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Hi guys, thanks for accepting me....Advice needed!!

Post by elge_onion » Tue Jan 21, 2020 4:09 pm

Welcome to the group. Derbyshire is by far the best county in the land. Although, I don't envy your weather Glossop way! I've played rugby at Buxton in a snow storm in June I think 😅... Sunny fields it ain't !
Mind like Poison Ivy.... body like Grotbags[i[/i]

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Hi guys, thanks for accepting me....Advice needed!!

Post by Thomas » Sun Mar 01, 2020 1:40 pm

I grow a few Scheffleras (no taiwania) in fairly alkaline moist soil in part shade. I worked plenty organic matter into it though because it is dense clay. Lost one due to ring barking by a muntjac; lesson learned!

For quick tropical look for me a blue columned bamboo worked well. I tried a few and Borinda (Fargesia) KR5287 does best - see pictures (this one is from Kimmei bamboo). It matured fairly quickly within 5 years. Another plant for quick impact and ground cover is Woodwardia unigemmata.

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Post by Thomas » Sun Mar 01, 2020 1:45 pm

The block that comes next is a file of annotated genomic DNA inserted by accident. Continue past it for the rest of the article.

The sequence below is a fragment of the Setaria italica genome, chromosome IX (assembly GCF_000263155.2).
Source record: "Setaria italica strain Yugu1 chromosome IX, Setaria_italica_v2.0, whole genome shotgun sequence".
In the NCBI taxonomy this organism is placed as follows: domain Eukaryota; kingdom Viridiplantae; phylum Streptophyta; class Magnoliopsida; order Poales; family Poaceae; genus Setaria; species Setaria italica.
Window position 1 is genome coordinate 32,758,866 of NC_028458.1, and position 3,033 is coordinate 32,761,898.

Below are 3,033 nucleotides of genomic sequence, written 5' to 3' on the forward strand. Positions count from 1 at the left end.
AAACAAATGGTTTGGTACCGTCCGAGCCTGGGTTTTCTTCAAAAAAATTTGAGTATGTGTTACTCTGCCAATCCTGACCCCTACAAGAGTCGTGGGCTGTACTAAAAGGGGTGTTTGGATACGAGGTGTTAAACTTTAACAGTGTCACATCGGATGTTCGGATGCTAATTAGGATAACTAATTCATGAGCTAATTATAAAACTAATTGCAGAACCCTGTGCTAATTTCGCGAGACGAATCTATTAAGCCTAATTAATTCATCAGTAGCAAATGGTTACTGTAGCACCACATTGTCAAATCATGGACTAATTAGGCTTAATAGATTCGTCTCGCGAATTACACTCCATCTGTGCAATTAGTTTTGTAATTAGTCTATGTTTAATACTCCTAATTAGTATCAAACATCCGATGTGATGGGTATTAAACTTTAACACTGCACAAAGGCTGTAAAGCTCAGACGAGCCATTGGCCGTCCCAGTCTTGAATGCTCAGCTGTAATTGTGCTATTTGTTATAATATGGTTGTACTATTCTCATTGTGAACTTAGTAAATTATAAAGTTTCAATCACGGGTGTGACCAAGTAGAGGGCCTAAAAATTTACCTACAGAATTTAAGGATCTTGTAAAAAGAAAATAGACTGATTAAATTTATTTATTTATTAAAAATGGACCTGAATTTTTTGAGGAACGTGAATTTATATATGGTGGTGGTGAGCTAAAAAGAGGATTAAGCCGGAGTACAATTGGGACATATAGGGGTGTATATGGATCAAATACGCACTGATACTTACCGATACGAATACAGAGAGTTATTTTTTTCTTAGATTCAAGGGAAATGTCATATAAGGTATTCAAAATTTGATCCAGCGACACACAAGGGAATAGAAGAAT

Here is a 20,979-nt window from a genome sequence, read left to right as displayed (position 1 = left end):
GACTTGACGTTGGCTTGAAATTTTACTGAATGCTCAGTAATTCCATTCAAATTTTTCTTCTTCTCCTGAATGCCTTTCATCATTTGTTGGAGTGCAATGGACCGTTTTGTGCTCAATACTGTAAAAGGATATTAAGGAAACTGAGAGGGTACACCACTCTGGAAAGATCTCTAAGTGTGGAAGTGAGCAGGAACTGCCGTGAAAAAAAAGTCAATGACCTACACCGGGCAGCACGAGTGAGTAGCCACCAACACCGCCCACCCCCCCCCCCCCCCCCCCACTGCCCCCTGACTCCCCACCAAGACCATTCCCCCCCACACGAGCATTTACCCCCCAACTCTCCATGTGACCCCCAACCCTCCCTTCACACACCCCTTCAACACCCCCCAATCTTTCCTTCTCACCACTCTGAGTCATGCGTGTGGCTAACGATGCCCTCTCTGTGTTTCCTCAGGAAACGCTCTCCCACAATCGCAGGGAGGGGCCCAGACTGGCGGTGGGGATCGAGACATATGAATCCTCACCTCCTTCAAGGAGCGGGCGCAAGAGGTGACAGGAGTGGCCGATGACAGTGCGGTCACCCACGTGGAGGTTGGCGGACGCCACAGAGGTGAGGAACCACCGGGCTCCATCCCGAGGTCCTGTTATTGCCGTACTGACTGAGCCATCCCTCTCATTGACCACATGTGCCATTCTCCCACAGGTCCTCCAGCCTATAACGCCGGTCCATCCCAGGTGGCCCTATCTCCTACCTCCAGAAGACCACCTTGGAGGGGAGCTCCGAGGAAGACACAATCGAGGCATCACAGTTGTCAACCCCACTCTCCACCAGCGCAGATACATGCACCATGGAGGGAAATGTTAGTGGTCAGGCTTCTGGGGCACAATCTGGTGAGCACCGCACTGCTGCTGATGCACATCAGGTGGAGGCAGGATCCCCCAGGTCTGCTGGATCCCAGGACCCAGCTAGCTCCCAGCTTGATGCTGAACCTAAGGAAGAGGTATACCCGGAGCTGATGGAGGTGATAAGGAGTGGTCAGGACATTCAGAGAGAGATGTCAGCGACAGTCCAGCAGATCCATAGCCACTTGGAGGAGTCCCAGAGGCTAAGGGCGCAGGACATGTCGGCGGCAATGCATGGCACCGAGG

Another thing regarding the pond: it can never be too big, especially if you start collecting water lilies ;-). And if you add the marginals even less so.

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Hi guys, thanks for accepting me....Advice needed!!

Post by MildredNelson » Fri Mar 13, 2020 10:35 am

Hello, I am new to your forum as of today.. I am from Alberta, Canada. I am really happy to be a member of this forum. thanks.

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Hi guys, thanks for accepting me....Advice needed!!

Post by GREVILLEAJ » Fri Mar 13, 2020 11:29 pm

Welcome to HTUK, MN icon_cheers

Your input will be especially interesting as you will probably experience the lowest minima of any contributor on the forum! Pretty sure coconut palms will not survive in your climate. 8)